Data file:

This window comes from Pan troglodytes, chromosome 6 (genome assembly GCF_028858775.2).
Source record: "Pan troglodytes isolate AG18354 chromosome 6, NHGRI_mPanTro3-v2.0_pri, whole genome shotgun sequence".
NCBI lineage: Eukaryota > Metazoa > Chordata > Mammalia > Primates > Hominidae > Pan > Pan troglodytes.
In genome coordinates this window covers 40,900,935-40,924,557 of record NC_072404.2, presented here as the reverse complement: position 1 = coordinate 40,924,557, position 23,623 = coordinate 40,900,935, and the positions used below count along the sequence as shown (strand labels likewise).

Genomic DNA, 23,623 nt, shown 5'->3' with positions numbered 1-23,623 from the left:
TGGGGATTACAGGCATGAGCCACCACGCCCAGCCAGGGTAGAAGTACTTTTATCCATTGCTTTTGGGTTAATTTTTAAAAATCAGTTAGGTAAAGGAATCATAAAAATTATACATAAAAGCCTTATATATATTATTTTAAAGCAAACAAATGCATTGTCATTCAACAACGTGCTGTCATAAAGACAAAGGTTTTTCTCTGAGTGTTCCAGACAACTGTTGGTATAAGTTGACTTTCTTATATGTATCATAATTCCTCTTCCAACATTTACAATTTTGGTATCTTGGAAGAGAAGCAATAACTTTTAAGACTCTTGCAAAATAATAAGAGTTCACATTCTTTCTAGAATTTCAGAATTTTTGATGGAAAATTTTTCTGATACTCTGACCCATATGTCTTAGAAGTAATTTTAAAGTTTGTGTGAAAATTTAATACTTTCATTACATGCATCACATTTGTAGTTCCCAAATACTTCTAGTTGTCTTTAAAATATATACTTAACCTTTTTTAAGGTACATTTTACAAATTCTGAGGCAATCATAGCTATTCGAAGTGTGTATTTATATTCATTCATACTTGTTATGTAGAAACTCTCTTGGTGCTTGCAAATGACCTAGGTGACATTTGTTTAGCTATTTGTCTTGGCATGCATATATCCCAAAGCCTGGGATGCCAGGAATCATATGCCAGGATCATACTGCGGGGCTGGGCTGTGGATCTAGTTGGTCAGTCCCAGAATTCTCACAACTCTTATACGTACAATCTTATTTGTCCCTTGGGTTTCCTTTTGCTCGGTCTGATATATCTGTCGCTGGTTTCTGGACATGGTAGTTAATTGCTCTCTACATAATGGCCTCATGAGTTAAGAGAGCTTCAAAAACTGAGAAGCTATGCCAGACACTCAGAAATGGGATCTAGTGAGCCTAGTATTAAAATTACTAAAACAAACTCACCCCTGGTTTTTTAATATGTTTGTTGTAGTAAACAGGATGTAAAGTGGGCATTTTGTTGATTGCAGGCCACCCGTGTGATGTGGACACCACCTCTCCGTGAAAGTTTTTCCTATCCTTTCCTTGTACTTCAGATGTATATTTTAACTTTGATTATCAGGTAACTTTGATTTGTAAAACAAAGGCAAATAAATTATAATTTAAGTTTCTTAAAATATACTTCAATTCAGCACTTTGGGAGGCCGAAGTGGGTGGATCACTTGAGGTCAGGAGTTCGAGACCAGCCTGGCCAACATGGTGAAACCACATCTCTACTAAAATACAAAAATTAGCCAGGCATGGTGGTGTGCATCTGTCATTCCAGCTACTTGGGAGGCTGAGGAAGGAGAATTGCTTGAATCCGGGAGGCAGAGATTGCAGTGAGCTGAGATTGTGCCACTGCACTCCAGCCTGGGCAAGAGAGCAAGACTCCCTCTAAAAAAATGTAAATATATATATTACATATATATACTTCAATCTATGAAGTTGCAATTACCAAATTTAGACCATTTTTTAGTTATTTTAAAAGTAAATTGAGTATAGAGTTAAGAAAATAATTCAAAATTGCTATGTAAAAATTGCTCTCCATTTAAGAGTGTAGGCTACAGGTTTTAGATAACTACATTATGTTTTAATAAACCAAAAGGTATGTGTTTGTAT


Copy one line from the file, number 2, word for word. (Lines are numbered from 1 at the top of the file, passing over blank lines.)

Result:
Source record: "Pan troglodytes isolate AG18354 chromosome 6, NHGRI_mPanTro3-v2.0_pri, whole genome shotgun sequence".